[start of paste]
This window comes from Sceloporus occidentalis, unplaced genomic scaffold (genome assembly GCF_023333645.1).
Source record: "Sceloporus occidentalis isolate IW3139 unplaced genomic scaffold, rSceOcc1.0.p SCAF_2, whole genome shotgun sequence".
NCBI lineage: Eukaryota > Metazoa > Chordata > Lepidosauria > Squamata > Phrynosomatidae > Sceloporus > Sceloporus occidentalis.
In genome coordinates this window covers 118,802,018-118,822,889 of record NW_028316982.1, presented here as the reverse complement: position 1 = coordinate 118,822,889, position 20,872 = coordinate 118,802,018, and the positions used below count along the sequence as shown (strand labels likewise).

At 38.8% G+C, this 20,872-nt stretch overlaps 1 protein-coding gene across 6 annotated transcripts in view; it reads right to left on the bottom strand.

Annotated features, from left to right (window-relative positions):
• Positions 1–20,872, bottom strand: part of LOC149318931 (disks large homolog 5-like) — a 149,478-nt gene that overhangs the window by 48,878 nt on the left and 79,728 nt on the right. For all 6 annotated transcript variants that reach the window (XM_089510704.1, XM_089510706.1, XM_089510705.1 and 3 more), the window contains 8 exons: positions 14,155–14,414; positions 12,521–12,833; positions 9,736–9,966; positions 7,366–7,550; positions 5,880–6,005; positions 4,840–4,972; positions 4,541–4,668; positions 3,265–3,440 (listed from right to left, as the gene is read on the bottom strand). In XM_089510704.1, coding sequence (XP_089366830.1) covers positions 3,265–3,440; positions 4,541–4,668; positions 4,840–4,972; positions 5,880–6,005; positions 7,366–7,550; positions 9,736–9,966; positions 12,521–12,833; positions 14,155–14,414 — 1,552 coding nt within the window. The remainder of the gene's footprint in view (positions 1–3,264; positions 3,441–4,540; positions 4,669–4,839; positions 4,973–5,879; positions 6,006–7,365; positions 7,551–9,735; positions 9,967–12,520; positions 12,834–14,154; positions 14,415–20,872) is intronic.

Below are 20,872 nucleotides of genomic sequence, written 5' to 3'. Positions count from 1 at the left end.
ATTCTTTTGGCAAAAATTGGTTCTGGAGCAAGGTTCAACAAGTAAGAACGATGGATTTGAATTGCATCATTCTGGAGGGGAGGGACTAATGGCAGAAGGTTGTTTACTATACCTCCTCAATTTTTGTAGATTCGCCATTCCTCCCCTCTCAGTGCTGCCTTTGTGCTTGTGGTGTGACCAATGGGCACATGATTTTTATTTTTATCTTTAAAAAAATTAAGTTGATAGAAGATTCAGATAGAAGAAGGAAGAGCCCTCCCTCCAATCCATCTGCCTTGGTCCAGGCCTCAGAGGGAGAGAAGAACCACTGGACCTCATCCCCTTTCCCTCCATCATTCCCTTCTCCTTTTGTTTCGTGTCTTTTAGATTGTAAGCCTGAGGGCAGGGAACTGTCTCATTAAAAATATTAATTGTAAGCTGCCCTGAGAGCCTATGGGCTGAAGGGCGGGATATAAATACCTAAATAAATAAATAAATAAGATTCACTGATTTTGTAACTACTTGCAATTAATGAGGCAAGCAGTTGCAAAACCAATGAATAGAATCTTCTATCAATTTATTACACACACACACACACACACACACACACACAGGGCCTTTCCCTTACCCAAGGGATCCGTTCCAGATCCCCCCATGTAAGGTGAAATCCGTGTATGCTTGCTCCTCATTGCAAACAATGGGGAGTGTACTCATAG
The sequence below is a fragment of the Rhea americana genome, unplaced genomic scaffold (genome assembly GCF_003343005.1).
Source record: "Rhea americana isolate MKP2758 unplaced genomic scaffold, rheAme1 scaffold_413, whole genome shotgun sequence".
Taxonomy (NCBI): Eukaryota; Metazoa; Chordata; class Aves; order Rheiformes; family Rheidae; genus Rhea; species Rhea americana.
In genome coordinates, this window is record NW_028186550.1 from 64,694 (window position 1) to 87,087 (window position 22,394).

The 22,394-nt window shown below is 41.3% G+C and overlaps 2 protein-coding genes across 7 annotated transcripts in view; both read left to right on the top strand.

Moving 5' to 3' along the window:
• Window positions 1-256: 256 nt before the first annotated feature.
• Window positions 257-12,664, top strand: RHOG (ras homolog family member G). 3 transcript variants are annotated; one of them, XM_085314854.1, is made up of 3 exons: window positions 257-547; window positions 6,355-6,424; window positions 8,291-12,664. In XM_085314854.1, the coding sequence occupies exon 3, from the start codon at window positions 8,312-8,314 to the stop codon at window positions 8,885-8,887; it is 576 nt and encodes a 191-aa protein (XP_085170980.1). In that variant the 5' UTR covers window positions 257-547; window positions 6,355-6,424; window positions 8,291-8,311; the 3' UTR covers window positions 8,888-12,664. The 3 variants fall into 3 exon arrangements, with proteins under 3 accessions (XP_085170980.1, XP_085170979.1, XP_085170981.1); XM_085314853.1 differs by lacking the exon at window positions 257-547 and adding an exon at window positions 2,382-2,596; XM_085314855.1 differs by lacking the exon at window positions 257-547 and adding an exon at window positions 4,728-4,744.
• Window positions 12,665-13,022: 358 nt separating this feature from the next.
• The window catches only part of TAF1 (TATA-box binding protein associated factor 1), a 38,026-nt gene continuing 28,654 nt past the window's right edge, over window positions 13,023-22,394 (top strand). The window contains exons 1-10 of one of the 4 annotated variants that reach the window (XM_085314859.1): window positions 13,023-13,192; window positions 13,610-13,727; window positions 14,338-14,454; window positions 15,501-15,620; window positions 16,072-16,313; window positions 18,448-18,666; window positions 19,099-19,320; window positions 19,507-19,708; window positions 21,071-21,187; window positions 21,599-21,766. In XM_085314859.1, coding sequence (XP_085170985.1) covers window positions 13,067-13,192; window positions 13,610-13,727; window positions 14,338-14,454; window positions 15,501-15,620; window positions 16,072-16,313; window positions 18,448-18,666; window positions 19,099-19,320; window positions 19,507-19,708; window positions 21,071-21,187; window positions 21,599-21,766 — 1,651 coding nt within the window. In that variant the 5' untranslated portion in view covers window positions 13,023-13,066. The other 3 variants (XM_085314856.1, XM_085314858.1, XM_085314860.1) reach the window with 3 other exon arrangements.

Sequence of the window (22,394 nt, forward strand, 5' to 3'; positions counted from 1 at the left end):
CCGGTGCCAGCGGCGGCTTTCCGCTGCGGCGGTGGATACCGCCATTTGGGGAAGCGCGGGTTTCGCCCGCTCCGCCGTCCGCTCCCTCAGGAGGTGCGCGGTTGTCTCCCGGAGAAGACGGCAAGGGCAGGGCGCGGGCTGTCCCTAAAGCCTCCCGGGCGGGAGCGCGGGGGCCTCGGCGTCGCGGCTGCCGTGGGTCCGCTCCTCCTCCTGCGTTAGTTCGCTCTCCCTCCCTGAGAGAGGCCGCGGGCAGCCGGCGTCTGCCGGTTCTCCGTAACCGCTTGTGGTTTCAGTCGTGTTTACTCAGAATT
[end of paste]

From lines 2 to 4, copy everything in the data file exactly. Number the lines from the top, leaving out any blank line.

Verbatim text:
Source record: "Sceloporus occidentalis isolate IW3139 unplaced genomic scaffold, rSceOcc1.0.p SCAF_2, whole genome shotgun sequence".
NCBI lineage: Eukaryota > Metazoa > Chordata > Lepidosauria > Squamata > Phrynosomatidae > Sceloporus > Sceloporus occidentalis.
In genome coordinates this window covers 118,802,018-118,822,889 of record NW_028316982.1, presented here as the reverse complement: position 1 = coordinate 118,822,889, position 20,872 = coordinate 118,802,018, and the positions used below count along the sequence as shown (strand labels likewise).